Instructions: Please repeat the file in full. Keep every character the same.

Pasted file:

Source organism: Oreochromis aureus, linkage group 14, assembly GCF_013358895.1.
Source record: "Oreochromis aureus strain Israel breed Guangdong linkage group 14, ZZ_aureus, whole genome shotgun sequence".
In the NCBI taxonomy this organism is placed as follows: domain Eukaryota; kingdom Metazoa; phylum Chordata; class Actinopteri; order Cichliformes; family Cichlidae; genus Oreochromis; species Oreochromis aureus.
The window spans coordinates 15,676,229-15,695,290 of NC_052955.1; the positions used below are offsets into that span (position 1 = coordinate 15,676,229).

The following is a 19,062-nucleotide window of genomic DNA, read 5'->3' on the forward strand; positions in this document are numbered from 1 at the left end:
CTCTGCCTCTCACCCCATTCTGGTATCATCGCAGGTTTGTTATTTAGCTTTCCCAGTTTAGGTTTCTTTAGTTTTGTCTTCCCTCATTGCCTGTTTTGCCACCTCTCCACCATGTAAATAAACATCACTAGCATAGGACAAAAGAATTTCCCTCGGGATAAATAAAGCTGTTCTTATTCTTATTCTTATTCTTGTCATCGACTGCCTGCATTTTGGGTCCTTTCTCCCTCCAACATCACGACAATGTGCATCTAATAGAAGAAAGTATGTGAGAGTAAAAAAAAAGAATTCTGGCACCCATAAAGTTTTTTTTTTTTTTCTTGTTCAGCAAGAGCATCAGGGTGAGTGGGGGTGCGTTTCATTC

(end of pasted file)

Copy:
Source organism: Oreochromis aureus, linkage group 14, assembly GCF_013358895.1.
Source record: "Oreochromis aureus strain Israel breed Guangdong linkage group 14, ZZ_aureus, whole genome shotgun sequence".
In the NCBI taxonomy this organism is placed as follows: domain Eukaryota; kingdom Metazoa; phylum Chordata; class Actinopteri; order Cichliformes; family Cichlidae; genus Oreochromis; species Oreochromis aureus.
The window spans coordinates 15,676,229-15,695,290 of NC_052955.1; the positions used below are offsets into that span (position 1 = coordinate 15,676,229).

The following is a 19,062-nucleotide window of genomic DNA, read 5'->3' on the forward strand; positions in this document are numbered from 1 at the left end:
CTCTGCCTCTCACCCCATTCTGGTATCATCGCAGGTTTGTTATTTAGCTTTCCCAGTTTAGGTTTCTTTAGTTTTGTCTTCCCTCATTGCCTGTTTTGCCACCTCTCCACCATGTAAATAAACATCACTAGCATAGGACAAAAGAATTTCCCTCGGGATAAATAAAGCTGTTCTTATTCTTATTCTTATTCTTGTCATCGACTGCCTGCATTTTGGGTCCTTTCTCCCTCCAACATCACGACAATGTGCATCTAATAGAAGAAAGTATGTGAGAGTAAAAAAAAAGAATTCTGGCACCCATAAAGTTTTTTTTTTTTTTCTTGTTCAGCAAGAGCATCAGGGTGAGTGGGGGTGCGTTTCATTC